Anonymity of the internet makes FinTech welcoming to women, research suggests

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University of Oxford | Jan 10, 2017

Oxford

A study from Saïd Business School, University of Oxford has uncovered significant gender differences during simulated online investment scenarios, and the findings could have wider implications for women within the finance sector. ‘Our research shows that women cooperate better than men in anonymised interactions,’ said Associate Professor Nir Vulkan.

‘This is similar to what we see in crowd investing, and in FinTech, where there are many more women compared with traditional finance. Our research could help to explain this difference.’

Researcher Sabrina Artinger and Professor Vulkan ran an experiment with 135 participants using OXlab, an online platform for social science experiments. An account with money was assigned to each participant. They were asked to play six rounds of a trust dilemma game, which required them to decide individually whether they wanted to invest their money into a group project. If more than two thirds of the group participated, the co-operators would gain a profit. However, if less participated, the co-operators would lose money. Artinger and Vulkan found that women were significantly more likely to show trust in large groups than men, with a difference of 21% in a group size of 100.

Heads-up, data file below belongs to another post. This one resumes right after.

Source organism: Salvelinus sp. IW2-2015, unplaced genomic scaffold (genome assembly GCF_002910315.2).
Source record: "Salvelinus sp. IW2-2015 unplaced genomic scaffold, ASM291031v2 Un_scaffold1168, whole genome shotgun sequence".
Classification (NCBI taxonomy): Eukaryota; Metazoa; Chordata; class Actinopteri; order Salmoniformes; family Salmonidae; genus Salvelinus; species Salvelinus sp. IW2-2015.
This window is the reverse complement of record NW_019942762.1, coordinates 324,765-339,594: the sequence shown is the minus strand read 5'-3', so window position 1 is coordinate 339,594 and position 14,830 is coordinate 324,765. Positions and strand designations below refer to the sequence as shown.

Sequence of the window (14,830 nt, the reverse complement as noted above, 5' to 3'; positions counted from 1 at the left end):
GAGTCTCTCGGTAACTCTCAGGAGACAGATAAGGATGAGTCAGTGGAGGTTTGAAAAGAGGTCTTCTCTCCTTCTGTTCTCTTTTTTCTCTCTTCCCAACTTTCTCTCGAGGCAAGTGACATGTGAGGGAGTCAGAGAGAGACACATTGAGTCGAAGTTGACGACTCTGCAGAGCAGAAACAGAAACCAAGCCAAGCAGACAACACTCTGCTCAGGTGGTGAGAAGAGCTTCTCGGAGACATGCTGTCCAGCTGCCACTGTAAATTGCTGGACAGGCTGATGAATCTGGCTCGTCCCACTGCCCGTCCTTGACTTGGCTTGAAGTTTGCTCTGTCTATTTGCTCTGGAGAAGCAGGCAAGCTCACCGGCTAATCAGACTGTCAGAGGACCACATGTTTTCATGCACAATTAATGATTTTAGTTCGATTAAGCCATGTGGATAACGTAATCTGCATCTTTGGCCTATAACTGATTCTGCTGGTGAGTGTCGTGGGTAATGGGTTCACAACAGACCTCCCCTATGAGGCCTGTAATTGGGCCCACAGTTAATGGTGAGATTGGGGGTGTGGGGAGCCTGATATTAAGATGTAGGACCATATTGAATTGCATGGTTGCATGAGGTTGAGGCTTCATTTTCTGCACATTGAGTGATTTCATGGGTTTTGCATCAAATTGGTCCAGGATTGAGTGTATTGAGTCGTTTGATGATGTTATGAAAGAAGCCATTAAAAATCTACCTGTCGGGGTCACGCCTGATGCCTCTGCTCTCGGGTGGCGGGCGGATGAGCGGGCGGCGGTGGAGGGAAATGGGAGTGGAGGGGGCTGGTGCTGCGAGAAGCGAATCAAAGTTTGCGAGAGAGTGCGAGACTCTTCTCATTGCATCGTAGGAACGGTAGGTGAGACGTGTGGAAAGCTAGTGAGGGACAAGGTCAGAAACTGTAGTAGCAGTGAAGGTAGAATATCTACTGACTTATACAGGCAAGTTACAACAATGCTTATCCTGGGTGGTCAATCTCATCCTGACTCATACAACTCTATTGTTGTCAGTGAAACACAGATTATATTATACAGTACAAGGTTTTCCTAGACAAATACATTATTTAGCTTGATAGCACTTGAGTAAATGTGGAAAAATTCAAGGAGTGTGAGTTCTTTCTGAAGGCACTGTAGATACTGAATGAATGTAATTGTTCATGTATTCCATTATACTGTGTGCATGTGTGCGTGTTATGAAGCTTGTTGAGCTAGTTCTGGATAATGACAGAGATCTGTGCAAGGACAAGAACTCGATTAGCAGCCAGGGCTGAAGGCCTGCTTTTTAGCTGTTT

The paper states that these findings are ‘robust also when controlling for risk aversion, age, and personality. Interestingly, risk aversion as measured in accordance to Holt and Laury (2002) did not affect behaviour.’ Artinger and Professor Vulkan also discovered that the age of participants had a ‘substantial positive influence on cooperation.’

journal.pone.0166279.g003

In their analysis of the results, Artinger and Professor Vulkan explained that ‘constructing the presented situation as a trade off between other-regarding and monetary incentives, larger groups would imply higher levels of cooperation for those with other-regarding preferences. Our data would be consistent with more women than men constructing the presented situation in this way.’

Professor Vulkan believes that these findings have a far-reaching significance for women in finance. ‘The emergence of the FinTech sector and online investment platforms has levelled the playing field for women. Our research sheds light on the reasons for their success,’ he said.

Download the study -->here

The National Crowdfunding Association of Canada (NCFA Canada) is a cross-Canada non-profit actively engaged with both social and investment crowdfunding stakeholders across the country. NCFA Canada provides education, research, leadership, support and networking opportunities to over 1500+ members and works closely with industry, government, academia, community and eco-system partners and affiliates to create a strong and vibrant crowdfunding industry in Canada. Learn more at www.ncfacanada.org.

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